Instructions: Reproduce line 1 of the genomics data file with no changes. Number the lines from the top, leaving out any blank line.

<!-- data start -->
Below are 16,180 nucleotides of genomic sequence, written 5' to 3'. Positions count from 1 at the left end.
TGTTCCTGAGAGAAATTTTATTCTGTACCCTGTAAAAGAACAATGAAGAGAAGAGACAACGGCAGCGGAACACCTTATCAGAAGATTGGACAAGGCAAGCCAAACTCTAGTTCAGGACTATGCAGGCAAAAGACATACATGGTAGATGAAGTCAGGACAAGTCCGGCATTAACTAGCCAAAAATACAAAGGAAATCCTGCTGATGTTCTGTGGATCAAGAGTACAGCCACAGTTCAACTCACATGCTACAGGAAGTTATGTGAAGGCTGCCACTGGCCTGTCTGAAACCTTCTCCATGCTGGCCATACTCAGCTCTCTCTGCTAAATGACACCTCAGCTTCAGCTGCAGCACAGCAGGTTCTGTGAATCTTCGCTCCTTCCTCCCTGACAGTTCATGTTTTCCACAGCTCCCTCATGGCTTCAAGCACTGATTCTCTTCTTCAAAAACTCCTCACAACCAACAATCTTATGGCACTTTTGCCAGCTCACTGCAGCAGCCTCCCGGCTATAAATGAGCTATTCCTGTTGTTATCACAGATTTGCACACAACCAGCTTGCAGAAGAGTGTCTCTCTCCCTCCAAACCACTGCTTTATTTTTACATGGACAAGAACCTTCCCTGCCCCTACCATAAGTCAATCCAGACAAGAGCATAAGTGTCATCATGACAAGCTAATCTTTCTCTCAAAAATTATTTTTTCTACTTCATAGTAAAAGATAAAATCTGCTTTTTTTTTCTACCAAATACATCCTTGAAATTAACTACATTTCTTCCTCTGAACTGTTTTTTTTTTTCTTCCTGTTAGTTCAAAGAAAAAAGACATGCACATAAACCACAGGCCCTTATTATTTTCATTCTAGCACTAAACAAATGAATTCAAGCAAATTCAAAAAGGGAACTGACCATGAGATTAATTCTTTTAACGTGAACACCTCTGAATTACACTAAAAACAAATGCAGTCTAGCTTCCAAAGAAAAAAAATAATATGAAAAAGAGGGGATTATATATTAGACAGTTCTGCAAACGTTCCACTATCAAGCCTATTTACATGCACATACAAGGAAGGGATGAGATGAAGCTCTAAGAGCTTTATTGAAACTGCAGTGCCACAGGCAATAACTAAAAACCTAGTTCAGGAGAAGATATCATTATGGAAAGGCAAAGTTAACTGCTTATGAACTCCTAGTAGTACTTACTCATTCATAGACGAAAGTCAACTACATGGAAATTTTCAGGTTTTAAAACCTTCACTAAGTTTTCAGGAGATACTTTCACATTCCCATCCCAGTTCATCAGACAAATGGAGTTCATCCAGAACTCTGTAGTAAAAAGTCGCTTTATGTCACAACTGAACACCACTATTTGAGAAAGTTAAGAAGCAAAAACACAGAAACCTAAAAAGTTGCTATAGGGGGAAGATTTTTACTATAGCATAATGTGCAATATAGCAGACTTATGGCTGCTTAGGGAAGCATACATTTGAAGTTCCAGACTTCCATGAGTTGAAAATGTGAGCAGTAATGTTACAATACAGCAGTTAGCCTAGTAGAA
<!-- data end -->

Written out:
Below are 16,180 nucleotides of genomic sequence, written 5' to 3'. Positions count from 1 at the left end.